Analysis on Gut Microbiome

Alpha Diversity is used to analyze the diversity of microbial community in Within-community. The diversity analysis of single sample can reflect the richness and diversity of microbial community in the sample. The composition of microbial community in two groups of different samples was compared and analyzed by Beta Diversity. First of all, according to the species annotation results of all samples and the abundance information of OTUs, the OTUs information of the same classification is combined to obtain the species abundance information Profiling Table. At the same time, using the phylogenetic relationship between OTUs, the Unweighted Unifrac, is further calculated to obtain a distance matrix. Then, the Weighted Unifrac distance is further constructed by using the abundance information of OTUs to Unweighted Unifrac. Finally, the differences of microflora between PO group and HC group were analyzed by means of Principal Component Analysis (PCA), Principal Co-ordinates Analysis (PCoA), Non-Metric Multi-Dimensional Scaling (NMDS), Unweighted Pair-group Method with Arithmetic Means (UPGMA) and Beta diversity index.

Spearman correlation analysis was used to analyze the relationship between clinical data and microbial richness, so as to obtain the correlation and significant P-value between each data and microbial abundance. Random forest algorithm was used to construct the classification model and screen the Biomarker that plays an important role in grouping. Based on the analysis of random forests with species abundance, different numbers of species were selected according to different classification levels to construct a random forest model. The important Biomarkers were screened by MeanDecreaseAccuracy and MeanDecreaseGin, and then cross validation conducted for each model (default 10-fold).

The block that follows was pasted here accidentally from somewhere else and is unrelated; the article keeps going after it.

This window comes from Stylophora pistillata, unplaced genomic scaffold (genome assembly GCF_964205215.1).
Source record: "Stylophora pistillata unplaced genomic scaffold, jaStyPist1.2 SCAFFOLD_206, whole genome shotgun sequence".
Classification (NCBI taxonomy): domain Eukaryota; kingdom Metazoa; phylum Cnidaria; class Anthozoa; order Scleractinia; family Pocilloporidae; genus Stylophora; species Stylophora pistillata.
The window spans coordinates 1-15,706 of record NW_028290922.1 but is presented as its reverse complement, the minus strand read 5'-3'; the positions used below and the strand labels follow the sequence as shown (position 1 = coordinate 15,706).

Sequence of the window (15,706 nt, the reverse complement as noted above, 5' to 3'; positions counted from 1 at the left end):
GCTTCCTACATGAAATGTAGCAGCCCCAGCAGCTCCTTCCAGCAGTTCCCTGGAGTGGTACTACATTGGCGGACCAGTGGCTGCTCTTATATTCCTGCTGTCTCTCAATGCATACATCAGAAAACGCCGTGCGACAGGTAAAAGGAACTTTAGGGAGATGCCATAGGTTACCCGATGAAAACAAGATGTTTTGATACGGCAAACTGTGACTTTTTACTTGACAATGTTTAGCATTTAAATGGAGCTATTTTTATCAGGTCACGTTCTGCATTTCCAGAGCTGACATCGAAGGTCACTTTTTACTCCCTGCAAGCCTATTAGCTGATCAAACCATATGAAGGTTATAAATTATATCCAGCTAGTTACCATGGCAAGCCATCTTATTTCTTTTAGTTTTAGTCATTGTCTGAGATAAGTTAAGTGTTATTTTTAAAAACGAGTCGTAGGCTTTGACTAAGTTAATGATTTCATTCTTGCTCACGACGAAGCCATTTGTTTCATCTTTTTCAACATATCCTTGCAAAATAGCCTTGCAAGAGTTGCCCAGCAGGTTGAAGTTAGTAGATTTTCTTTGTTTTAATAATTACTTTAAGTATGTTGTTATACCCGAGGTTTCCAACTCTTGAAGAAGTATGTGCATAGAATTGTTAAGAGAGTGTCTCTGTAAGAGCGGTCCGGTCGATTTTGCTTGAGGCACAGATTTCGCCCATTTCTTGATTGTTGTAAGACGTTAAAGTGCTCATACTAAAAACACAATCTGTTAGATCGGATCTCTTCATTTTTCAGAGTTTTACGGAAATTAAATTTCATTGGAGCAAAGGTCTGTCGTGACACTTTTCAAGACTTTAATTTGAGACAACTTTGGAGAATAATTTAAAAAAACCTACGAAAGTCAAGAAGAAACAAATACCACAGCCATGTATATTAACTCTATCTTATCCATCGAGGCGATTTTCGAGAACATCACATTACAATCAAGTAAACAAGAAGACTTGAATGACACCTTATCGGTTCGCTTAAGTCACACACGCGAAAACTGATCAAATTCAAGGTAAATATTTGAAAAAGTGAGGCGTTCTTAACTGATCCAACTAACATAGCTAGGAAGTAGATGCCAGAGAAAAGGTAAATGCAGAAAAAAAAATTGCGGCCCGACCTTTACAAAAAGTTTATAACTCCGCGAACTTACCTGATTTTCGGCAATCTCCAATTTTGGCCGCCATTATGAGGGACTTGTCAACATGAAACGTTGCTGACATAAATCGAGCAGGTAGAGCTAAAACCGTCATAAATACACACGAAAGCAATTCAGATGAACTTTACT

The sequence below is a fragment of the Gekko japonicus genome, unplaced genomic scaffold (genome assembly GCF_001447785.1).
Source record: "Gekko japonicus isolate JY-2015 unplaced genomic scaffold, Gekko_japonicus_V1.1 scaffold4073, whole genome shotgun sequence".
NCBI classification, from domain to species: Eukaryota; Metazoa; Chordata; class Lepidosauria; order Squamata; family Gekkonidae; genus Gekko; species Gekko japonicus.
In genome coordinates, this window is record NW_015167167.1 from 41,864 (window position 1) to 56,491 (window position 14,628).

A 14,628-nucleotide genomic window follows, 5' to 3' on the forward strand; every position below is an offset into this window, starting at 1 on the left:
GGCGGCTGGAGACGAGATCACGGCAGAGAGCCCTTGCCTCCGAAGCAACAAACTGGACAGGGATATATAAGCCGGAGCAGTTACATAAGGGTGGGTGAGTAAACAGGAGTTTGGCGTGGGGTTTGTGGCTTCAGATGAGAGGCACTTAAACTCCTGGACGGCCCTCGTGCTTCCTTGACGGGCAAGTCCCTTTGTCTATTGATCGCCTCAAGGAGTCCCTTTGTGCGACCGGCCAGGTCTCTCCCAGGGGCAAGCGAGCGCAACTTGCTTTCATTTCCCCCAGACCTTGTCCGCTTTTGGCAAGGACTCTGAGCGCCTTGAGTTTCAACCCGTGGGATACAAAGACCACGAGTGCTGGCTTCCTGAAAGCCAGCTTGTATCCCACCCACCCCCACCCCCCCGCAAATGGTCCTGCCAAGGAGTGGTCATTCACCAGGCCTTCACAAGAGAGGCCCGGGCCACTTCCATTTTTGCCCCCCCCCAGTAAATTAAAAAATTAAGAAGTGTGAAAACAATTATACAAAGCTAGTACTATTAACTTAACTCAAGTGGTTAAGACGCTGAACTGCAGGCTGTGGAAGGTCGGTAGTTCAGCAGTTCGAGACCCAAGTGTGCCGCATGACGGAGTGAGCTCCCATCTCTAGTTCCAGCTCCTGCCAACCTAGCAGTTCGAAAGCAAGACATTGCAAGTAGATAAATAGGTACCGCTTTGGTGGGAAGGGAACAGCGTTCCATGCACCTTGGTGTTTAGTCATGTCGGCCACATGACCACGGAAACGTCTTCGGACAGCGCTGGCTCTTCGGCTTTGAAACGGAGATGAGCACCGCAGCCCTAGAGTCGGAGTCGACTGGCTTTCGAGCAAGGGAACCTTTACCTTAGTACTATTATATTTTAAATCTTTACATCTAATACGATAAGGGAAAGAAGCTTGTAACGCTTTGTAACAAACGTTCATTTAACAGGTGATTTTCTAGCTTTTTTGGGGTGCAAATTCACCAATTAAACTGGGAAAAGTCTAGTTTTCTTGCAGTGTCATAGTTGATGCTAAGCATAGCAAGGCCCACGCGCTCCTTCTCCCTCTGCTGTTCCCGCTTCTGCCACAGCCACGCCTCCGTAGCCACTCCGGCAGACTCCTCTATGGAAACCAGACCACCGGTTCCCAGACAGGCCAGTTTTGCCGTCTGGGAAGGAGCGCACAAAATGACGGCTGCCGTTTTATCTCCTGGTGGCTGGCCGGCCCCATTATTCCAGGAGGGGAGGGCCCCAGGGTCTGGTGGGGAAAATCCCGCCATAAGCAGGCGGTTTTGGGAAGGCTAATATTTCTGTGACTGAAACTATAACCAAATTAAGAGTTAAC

Analysis on Microflora Structure Differences Between Groups

Anosim analysis was used to test whether the difference between groups was significantly larger than that within groups, so as to judge whether the grouping was meaningful or not, which is based on the rank of Bray-Curtis distance value for inter-group difference significance test, using R vegan package anosim function. T-test was carried out between the two groups to find out the species with significant differences between the two groups at each classification level (p < 0.05). The MetaStat method was used to test the species abundance data between groups to get the p-value, and the q-value was obtained by correcting the p-value. Finally, the species with significant differences were selected according to the q-value. LEfSe (LDA Effect Size) was used to compare the two groups to find out the Biomarker with statistical difference between the two groups, which is an analytical tool for discovering and interpreting high-dimensional biometric markers (genes, pathways, and taxa), emphasizing statistical significance and biological relevance, and is able to identify the characteristics of different abundance and associated categories.

Metagenomic Function Prediction

PICRUSt can perform metagenome function prediction based on KEGG database according to 16S rDNA sequencing data, which, based on the OTU tree in the Greengene database, and the genetic information on the OTU, infers the gene function spectrum of their common ancestors, and the gene function spectrum of other untested species in the Greengenes database so as to construct the archaeal and bacterial domain full spectrum. The gene function predicts the spectrum, and finally the sequence composition obtained by sequencing is matched with the database to predict the metabolic function of the flora.

Result

Clinical Data Characteristics